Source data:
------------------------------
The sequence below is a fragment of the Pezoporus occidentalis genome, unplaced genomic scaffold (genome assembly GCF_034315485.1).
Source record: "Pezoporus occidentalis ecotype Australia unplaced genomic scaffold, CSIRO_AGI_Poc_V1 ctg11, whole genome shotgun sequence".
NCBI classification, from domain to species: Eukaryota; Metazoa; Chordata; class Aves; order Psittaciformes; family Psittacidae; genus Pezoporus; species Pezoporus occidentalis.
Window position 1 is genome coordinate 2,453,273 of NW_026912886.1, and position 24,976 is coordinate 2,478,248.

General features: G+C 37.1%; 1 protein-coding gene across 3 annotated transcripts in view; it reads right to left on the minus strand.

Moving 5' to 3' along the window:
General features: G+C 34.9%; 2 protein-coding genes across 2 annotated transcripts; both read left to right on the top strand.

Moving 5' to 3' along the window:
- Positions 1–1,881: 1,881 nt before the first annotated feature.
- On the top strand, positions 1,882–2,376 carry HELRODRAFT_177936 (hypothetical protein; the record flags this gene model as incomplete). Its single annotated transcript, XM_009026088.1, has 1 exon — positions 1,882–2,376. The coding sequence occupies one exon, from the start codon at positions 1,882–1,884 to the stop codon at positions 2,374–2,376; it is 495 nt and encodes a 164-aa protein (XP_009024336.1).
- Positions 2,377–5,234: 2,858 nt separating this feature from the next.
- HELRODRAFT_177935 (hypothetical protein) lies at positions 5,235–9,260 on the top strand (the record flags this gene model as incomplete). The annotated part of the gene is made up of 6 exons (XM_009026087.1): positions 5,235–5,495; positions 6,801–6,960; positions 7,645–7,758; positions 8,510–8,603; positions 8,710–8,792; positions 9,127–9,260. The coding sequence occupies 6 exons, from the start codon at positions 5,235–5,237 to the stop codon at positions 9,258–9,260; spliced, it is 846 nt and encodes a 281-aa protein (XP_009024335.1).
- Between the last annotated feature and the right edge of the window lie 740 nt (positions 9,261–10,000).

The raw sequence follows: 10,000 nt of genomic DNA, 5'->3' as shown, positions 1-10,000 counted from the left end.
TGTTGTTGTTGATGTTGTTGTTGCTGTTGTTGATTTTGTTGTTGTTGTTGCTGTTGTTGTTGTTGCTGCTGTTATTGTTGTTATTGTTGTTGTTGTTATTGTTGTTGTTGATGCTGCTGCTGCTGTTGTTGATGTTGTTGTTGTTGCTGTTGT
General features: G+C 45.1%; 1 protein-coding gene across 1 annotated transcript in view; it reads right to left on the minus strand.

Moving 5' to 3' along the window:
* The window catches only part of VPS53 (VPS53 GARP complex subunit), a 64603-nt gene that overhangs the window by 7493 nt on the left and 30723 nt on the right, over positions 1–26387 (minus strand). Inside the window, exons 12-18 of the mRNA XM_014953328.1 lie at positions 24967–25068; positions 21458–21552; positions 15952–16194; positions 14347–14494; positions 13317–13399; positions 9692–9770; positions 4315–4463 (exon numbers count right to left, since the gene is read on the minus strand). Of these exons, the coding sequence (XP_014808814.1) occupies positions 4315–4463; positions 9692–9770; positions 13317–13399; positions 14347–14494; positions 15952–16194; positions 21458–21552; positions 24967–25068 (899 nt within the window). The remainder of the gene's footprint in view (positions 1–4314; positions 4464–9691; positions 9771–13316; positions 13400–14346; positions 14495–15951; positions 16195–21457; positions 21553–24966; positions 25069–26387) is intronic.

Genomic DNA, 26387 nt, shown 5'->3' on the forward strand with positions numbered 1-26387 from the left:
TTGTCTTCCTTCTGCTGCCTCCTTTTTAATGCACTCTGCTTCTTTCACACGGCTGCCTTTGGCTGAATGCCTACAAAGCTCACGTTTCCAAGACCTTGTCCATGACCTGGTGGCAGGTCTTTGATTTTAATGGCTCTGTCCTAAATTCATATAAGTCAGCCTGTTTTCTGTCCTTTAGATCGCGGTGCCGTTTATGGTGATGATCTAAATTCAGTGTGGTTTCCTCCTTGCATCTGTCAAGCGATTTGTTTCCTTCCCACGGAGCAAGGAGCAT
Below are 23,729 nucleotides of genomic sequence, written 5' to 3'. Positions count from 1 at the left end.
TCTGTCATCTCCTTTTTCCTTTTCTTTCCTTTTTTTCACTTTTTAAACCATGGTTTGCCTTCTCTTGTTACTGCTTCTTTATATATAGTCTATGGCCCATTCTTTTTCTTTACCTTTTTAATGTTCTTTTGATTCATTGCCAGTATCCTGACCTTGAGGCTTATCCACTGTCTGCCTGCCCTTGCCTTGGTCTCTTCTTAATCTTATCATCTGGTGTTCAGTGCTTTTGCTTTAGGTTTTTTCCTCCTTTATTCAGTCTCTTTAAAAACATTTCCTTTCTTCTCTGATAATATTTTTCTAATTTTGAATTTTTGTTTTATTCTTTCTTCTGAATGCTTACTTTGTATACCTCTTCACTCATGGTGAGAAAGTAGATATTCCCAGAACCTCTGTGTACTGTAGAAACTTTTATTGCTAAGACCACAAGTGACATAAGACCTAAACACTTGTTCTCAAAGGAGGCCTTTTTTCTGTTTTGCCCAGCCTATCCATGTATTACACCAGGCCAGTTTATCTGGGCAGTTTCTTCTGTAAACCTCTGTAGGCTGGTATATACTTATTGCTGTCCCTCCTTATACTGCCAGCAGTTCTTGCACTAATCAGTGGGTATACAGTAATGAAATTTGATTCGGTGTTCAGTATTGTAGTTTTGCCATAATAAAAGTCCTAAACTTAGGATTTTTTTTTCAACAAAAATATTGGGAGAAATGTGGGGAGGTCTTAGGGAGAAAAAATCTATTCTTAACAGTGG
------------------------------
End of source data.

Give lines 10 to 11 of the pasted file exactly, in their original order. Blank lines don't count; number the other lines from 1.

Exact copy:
- On the top strand, positions 1,882–2,376 carry HELRODRAFT_177936 (hypothetical protein; the record flags this gene model as incomplete). Its single annotated transcript, XM_009026088.1, has 1 exon — positions 1,882–2,376. The coding sequence occupies one exon, from the start codon at positions 1,882–1,884 to the stop codon at positions 2,374–2,376; it is 495 nt and encodes a 164-aa protein (XP_009024336.1).
- Positions 2,377–5,234: 2,858 nt separating this feature from the next.